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Strain on the Brain: How tough stuff gives us the gift of giving up . . . on perfection

I struggle with my brain. It gets so full and weighs me down. Like, it literally stops me from doing what I love because it gets so heavy.

I have always been like that. It’s why I write books like, “You are gonna fail: A story about developing confidence” or “Prickle Stick: A story about life’s ups AND downs.”

I just need help with my thoughts and my feelings.

It’s never the THING that I’m doing that’s the trouble. It’s the THOUGHTS I have about the thing.

This past week, my city was hit with lots of rain. Back in 1924 we drained a lake and created an incredibly fertile valley. All the rain kind of filled the lake back up again, except the problem is that people live there now. Them and their families and their farms.

We live up near the top of a hill, so we were fine. Some roads were washed out. People couldn’t get to work. All the schools were cancelled. But we didn’t lose anything or anyone.

The farmers, on the other hand, evacuated their families and desperately tried to save their animals.

That’s all tough.

But you know what was actually the hardest part? The people. The people who got afraid and thought to themselves, “OH NO! There’s not going to be enough food because the trucks can’t get through” and then they posted it on Facebook, and then other people got scared and tons of people went to the stores and bought everything until the shelves were bare. I heard there were fights and stores had to close. I felt a bit of fear stab my heart when I saw the pictures of the empty shelves. We’d just bought toilet paper (PHEW!), but it was my shopping day and it looked like there wouldn’t be enough food for us. I wasn’t sure what to think or feel.

And then there were other people who posted pictures of empty shelves and wrote, “Those idiots need to get kicked in the shins for hoarding.”

And other people who were like, “We have space in our home. We’ve been flooded before. If anyone needs a place to say, send us a message. We have room for you.”

What are all those guys thinking . . . and feeling?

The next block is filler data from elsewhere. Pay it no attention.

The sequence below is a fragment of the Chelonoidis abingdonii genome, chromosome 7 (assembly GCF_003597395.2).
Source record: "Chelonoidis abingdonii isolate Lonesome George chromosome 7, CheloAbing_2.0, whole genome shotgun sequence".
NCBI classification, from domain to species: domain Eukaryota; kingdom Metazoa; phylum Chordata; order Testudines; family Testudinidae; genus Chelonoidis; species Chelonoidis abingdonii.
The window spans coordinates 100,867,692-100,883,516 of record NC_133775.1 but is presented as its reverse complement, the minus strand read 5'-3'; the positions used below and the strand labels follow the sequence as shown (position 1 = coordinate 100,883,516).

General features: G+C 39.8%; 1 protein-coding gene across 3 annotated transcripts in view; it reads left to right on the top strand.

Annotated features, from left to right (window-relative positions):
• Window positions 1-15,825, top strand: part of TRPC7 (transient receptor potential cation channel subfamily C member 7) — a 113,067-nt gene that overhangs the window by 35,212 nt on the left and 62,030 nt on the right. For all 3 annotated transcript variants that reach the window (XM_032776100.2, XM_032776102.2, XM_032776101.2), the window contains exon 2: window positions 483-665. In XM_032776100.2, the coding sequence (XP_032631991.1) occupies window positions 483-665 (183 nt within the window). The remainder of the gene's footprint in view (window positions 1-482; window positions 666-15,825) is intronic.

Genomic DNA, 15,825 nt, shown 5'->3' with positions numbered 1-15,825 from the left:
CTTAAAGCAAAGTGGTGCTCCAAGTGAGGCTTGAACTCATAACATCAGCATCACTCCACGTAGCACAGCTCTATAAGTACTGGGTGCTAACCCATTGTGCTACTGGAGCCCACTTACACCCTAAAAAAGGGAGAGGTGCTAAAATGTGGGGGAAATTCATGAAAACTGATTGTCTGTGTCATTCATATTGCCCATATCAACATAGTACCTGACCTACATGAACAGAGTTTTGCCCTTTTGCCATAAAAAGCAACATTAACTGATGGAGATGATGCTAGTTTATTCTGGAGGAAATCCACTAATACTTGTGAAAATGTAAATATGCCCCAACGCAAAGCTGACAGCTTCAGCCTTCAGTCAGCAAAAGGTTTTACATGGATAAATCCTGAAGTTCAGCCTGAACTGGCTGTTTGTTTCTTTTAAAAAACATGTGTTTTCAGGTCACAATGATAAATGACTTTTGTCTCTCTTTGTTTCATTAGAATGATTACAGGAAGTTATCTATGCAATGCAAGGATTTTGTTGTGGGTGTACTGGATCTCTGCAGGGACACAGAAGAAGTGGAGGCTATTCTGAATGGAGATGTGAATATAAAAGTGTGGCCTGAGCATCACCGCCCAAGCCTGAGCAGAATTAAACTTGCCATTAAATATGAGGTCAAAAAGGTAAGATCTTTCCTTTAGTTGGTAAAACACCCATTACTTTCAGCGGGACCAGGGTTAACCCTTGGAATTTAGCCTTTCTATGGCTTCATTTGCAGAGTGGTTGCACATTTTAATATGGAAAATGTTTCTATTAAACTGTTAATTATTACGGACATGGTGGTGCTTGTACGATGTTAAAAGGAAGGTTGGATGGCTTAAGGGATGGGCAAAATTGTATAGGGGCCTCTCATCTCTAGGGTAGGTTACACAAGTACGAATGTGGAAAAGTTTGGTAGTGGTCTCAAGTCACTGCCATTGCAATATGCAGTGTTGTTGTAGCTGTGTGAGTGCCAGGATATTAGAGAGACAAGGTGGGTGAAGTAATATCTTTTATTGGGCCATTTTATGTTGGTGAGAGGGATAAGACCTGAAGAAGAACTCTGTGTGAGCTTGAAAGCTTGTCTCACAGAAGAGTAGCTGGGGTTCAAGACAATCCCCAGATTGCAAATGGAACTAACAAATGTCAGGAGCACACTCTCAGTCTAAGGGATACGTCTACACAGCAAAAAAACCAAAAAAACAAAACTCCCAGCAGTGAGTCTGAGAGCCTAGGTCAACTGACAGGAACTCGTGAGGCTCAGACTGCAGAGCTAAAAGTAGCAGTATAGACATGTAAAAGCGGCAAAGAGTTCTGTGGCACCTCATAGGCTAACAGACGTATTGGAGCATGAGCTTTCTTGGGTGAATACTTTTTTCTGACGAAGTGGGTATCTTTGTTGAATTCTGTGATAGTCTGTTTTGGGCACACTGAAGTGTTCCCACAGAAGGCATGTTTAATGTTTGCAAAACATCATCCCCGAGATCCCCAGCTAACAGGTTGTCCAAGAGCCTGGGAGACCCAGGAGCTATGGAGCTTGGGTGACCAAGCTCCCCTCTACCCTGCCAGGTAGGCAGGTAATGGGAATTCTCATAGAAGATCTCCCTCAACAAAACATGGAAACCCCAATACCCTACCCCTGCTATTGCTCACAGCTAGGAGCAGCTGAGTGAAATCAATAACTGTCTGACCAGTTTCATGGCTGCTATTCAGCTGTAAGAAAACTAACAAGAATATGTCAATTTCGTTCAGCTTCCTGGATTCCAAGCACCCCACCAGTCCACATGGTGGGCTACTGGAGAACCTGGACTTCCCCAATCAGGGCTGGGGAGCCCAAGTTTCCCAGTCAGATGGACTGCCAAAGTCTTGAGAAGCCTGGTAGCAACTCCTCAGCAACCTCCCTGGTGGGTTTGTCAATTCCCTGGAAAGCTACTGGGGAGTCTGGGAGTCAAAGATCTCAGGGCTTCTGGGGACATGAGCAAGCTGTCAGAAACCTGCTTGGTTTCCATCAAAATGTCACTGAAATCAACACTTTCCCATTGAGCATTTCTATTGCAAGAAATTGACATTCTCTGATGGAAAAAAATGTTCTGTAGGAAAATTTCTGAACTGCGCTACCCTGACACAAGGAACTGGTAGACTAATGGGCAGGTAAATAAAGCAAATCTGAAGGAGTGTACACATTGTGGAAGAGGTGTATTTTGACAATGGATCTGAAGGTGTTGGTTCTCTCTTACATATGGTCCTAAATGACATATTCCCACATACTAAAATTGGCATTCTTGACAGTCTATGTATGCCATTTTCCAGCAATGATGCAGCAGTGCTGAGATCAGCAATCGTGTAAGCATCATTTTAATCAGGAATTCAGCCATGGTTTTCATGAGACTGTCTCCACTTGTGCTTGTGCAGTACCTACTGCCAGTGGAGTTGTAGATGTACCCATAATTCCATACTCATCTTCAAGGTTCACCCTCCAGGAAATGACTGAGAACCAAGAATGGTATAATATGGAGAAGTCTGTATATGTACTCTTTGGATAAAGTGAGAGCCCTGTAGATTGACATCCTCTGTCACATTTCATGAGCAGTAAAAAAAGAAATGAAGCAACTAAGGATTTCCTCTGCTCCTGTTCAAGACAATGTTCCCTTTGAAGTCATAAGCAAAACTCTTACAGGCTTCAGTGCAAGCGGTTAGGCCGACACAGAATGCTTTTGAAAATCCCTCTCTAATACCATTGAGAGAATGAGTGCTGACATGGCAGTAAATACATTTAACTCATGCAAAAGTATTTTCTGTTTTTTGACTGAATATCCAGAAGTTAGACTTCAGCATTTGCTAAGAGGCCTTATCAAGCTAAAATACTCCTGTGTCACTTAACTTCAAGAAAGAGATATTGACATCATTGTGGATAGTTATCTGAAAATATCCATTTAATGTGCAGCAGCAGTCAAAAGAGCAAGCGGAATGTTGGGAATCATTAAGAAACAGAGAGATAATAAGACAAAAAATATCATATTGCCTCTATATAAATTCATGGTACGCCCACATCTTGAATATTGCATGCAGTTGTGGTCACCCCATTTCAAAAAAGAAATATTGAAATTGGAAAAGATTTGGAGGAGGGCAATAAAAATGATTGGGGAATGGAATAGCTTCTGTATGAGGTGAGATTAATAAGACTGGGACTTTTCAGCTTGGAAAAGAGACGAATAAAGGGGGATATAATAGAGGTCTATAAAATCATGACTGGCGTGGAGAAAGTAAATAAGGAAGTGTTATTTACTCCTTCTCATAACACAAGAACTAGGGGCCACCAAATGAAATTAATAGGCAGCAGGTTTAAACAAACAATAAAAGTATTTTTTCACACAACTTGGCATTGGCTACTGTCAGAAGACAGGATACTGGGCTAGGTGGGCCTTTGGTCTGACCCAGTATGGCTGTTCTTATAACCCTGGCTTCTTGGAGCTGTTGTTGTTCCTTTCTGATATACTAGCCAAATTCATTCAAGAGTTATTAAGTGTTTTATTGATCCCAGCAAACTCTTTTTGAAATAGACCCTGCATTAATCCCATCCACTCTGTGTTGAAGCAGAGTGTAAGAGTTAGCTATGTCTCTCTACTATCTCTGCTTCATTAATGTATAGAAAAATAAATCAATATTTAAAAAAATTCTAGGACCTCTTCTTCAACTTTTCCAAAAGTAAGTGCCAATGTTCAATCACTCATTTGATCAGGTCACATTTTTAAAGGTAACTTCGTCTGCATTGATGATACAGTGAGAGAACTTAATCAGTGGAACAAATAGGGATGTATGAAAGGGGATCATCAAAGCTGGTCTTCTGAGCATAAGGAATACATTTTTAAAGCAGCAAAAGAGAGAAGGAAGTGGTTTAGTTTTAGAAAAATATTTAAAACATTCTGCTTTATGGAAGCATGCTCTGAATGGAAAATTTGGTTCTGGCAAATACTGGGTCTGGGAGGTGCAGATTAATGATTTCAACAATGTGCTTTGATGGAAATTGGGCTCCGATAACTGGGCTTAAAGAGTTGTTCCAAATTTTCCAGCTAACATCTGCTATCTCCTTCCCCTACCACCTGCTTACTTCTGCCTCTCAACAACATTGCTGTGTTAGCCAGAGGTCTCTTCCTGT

Our thoughts really, really, really matter. They create feelings.. And they determine whether or not we act compassionate, crazy or kind.

My thoughts drive me nuts. I wish I had fewer of them. The other day my head was so full of frustration and discouragement that I decided I needed to do some writing in my journal.

Voices in my head FEEL so true. They are loud and decisive. And they bring accompanying feelings along with them to make them feel EVEN MORE TRUE.

So I wrote for a bit, complaining, wondering, thinking and agonizing over all the incomplete, imperfect, and frustrating areas of my life. And then I asked myself, “What do I need to hear?”

Here’s what I wrote:

Here’s the thing-

It will never go away


It will never be done.

I will never be free. Not completely.

I will always be

Working with

Working through






No matter what I weigh

No matter what I make

Or whether my kids play

The right sport or make the right grade

Or have autism

Whether or not my friend remembers my birthday

I will always be


And dealing

And hopefully, maybe even healing

But I won’t be escaping

Everything that goes along with “being”

Not now

Not ever

It’s just going to be that way

And that’s going to have to be ok.

The idea that we will make or do something perfectly is … just a mean idea. It’s not real. It doesn’t work. That’s not meant to be discouraging, but liberating.

If you feel like you are failing and it’s giving you sad, angry and uncomfortable feelings, work through them. Read books like “You are gonna fail” or “Prickle Stick” or "The Gifts of Imperfection" by Brene Brown. Journal. Listen to music. Close your eyes and sing. I found this AMAZING SONG called “A safe place to land” by Sara Barielles and John Legend. Breathe. Meditate. Talk to a real friend face to face. Tell yourself the truth about your feelings and thoughts. Walk. Run. Lift weights. Sit in a rocking chair and drink tea. Pet your cat.

Somewhere in there you’ll have to confront yourself. Just don’t quit in the middle of all the discouraging thoughts and fearful feelings. And when we get to the other side of the mess, and we still don't have it all together, hopefully we smile more easily and focus less on perfection and more on just BEING in the process.

Hopefully we'll all learn a little more each day, to be ok that way.

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